[Python-Dev] Update on Cygwin support (was: Clarifying Cygwin support in CPython)

Erik Bray erik.m.bray at gmail.com
Wed Jul 25 12:13:24 EDT 2018

On Wed, Nov 8, 2017 at 3:39 PM Erik Bray <erik.m.bray at gmail.com> wrote:
> Hi folks,
> As some people here know I've been working off and on for a while to
> improve CPython's support of Cygwin.  I'm motivated in part by a need
> to have software working on Python 3.x on Cygwin for the foreseeable
> future, preferably with minimal graft.  (As an incidental side-effect
> Python's test suite--especially of system-level functionality--serves
> as an interesting test suite for Cygwin itself too.)
> This is partly what motivated PEP 539 [1], although that PEP had the
> advantage of benefiting other POSIX-compatible platforms as well (and
> in fact was fixing an aspect of CPython that made it unfriendly to
> supporting other platforms).
> As far as I can tell, the first commit to Python to add any kind of
> support for Cygwin was made by Guido (committing a contributed patch)
> back in 1999 [2].  Since then, bits and pieces have been added for
> Cygwin's benefit over time, with varying degrees of impact in terms of
> #ifdefs and the like (for the most part Cygwin does not require *much*
> in the way of special support, but it does have some differences from
> a "normal" POSIX-compliant platform, such as the possibility for
> case-insensitive filesystems and executables that end in .exe).  I
> don't know whether it's ever been "officially supported" but someone
> with a longer memory of the project can comment on that.  I'm not sure
> if it was discussed at all or not in the context of PEP 11.
> I have personally put in a fair amount of effort already in either
> fixing issues on Cygwin (many of these issues also impact MinGW), or
> more often than not fixing issues in the CPython test suite on
> Cygwin--these are mostly tests that are broken due to invalid
> assumptions about the platform (for example, that there is always a
> "root" user with uid=0; this is not the case on Cygwin).  In other
> cases some tests need to be skipped or worked around due to
> platform-specific bugs, and Cygwin is hardly the only case of this in
> the test suite.
> I also have an experimental AppVeyor configuration for running the
> tests on Cygwin [3], as well as an experimental buildbot (not
> available on the internet, but working).  These currently rely on a
> custom branch that includes fixes needed for the test suite to run to
> completion without crashing or hanging (e.g.
> https://bugs.python.org/issue31885).  It would be nice to add this as
> an official buildbot, but I'm not sure if it makes sense to do that
> until it's "green", or at least not crashing.  I have several other
> patches to the tests toward this goal, and am currently down to ~22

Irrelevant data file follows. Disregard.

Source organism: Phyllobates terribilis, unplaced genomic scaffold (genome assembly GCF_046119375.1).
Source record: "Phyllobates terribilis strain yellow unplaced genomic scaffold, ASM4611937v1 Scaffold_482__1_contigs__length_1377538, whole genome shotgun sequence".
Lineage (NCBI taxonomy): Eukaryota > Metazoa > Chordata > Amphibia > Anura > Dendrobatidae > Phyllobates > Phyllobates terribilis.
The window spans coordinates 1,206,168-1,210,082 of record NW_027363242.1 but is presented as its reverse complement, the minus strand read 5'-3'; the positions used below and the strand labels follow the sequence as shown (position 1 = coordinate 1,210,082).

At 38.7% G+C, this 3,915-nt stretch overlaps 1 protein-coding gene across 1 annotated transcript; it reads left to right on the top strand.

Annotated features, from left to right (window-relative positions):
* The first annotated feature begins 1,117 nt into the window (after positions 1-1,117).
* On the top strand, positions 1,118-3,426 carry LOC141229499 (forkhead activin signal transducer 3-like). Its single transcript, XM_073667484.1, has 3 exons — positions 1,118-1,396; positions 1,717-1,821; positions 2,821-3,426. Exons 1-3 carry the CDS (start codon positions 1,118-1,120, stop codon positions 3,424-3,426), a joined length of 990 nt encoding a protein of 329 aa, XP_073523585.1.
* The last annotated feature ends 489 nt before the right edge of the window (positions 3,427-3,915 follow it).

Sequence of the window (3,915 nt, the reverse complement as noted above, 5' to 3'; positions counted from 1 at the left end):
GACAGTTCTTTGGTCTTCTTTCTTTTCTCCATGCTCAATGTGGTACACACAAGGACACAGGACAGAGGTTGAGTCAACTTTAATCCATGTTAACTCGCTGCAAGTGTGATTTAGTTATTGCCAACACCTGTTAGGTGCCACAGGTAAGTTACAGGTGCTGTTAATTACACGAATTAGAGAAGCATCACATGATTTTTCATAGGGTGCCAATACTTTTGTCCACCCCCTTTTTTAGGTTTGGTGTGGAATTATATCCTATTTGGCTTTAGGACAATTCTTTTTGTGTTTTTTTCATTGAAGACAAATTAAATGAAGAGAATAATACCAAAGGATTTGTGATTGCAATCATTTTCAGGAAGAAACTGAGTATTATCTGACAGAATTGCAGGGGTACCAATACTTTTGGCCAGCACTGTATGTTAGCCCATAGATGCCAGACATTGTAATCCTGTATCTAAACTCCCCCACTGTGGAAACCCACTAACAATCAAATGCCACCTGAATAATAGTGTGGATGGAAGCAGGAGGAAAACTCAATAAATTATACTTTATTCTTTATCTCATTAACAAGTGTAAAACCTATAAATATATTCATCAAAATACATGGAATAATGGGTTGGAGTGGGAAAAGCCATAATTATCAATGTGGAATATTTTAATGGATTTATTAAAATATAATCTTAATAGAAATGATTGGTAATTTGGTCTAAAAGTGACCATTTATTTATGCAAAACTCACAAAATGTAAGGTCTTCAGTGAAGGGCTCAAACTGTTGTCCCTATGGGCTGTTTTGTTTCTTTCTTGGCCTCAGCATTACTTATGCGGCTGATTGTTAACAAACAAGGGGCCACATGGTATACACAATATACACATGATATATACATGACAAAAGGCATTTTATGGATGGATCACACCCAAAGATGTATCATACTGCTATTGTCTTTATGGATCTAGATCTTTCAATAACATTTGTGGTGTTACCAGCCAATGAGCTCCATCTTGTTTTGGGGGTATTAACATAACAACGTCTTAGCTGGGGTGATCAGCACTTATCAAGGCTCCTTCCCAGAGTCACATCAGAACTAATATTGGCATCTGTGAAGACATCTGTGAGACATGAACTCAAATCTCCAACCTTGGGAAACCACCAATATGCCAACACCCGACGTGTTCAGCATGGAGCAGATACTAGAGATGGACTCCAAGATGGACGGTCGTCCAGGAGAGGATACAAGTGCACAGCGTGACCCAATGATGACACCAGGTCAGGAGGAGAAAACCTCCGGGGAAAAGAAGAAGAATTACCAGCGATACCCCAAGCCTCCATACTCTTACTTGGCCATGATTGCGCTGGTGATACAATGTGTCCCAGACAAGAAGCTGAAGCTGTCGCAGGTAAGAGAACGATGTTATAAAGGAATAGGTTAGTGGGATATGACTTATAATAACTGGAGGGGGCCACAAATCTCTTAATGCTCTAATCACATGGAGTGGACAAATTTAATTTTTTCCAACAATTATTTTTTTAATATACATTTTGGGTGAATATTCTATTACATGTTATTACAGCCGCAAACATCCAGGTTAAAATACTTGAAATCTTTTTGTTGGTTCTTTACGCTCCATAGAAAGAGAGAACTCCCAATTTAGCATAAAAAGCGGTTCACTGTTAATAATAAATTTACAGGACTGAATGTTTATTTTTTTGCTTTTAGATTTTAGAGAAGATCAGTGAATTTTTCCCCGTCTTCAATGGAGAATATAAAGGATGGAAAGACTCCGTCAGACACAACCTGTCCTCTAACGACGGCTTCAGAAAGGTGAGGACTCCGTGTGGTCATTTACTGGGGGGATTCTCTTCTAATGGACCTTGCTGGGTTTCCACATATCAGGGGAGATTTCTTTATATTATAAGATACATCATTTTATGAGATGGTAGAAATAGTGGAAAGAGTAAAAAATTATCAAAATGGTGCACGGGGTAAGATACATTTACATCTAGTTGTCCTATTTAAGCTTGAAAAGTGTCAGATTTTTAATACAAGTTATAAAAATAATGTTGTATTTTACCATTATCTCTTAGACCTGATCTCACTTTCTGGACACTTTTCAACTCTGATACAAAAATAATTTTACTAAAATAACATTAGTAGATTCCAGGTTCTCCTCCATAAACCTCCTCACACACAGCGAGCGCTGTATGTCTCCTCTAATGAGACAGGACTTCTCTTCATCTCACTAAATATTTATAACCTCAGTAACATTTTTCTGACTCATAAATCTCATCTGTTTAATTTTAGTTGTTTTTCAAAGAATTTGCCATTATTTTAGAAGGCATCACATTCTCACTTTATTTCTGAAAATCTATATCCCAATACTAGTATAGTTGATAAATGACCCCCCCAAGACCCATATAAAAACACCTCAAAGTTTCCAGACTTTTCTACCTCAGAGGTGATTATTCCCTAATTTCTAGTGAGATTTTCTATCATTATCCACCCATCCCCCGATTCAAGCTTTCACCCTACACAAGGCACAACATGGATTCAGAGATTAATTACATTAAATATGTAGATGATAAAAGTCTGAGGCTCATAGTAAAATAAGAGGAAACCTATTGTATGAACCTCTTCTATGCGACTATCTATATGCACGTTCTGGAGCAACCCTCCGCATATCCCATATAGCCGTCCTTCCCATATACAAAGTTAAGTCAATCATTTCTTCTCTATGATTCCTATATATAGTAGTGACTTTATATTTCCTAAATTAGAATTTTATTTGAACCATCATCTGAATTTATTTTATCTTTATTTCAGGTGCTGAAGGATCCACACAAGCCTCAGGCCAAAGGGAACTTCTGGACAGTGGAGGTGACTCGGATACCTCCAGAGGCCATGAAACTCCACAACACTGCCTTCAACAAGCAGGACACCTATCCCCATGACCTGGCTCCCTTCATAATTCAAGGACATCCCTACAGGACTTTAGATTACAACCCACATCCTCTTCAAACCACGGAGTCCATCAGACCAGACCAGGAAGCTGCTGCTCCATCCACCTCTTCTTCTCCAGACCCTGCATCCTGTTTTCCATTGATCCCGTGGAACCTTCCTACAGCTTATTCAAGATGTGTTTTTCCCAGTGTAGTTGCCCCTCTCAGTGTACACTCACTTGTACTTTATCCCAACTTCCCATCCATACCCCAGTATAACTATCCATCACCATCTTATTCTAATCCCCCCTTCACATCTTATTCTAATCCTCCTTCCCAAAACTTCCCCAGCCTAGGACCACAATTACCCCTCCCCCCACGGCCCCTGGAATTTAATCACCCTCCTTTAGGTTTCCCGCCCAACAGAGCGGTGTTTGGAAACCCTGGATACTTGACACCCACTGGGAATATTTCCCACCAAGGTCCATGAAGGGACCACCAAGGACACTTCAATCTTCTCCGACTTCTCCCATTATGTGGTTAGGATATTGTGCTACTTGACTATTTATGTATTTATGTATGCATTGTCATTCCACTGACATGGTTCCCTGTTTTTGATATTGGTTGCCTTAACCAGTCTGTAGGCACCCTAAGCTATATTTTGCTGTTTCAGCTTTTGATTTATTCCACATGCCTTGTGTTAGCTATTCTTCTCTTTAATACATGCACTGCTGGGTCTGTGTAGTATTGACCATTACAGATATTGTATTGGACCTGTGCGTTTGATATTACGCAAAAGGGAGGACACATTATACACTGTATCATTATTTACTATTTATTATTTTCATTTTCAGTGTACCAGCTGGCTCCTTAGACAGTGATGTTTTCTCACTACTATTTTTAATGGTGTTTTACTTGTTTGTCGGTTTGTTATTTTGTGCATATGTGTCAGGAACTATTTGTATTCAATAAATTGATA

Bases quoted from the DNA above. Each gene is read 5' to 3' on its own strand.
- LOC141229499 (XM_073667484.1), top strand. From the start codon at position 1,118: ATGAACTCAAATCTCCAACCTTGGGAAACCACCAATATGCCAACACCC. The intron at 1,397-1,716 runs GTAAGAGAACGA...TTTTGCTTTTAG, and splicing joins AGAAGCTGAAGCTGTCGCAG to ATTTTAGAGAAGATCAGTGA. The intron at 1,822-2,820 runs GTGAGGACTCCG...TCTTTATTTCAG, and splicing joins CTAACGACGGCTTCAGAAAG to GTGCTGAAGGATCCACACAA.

> tests failing.
> Before I do any more work on this, however, it would be best to once
> and for all clarify the support for Cygwin in CPython, as it has never
> been "officially supported" nor unsupported--this way we can avoid
> having this discussion every time a patch related to Cygwin comes up.
> I could provide some arguments for why I believe Cygwin should
> supported, but before this gets too long I'd just like to float the
> idea of having the discussion in the first place.  It's also not
> exactly clear to me how to meet the standards in PEP 11 for supporting
> a platform--in particular it's not clear when a buildbot is considered
> "stable", or how to achieve that without getting necessary fixes
> merged into the main branch in the first place.
> Thanks,
> Erik
> [1] https://www.python.org/dev/peps/pep-0539/
> [2] https://github.com/python/cpython/commit/717d1fdf2acbef5e6b47d9b4dcf48ef1829be685
> [3] https://ci.appveyor.com/project/embray/cpython

Apologies for responding to a months old post, but rather than repeat
myself verbatim I'll just mention that all of the above is still true
and relevant, and I am still interested in getting Python somewhere
closer to "stable" on Cygwin.

Part of the problem with my previous approach is that I was trying to
fix every last test failure before asking to add Cygwin to CPython's
CI fleet.  While I believe all failures *should* be fixed (or skipped
as appropriate) this is not practical to do in a short amount of time,
and not having CI implemented for a platform means new bugs are added
faster than we can fix the existing bugs.  For example, between 3.6
and 3.7 two new bugs have caused Python to be unbuildable on Cygwin:


This is in addition to an older issue that I was hoping to have fixed
in Python 3.7, as the PR was "green" for some time well before its


However, I fear part of why it was never merged is that lack of CI for
Cygwin, which is in turn because it was impossible to get a "stable"
test pass on Cygwin in the first place--something of a catch-22.

I think a new approach that might be more practical for actually
getting this platform re-supported, is to go ahead and add a CI build,
and just skip all known failing test modules.  This is what I've done
in a new PR to add a Cygwin build on AppVeyor:


This is far from ideal of course, and should not mean the platform is
"supported".  But now I and others can go through and fix the
remaining test failures, re-enable those modules in the CI
configuration, and actually obtain some meaningful results, which will
hopefully encourage the core committers to accept fixes for the

Once a few more major fixes are accepted (there are many for which I
have fixes, but have not yet made PRs) I can also add a buildbot for
Cygwin.  I already had a working experimental buildbot last year, so
now it's just a matter of getting a few critical issues (such as the
above-mentioned build issues) fixed, plus more of the major test

Thanks for your consideration,

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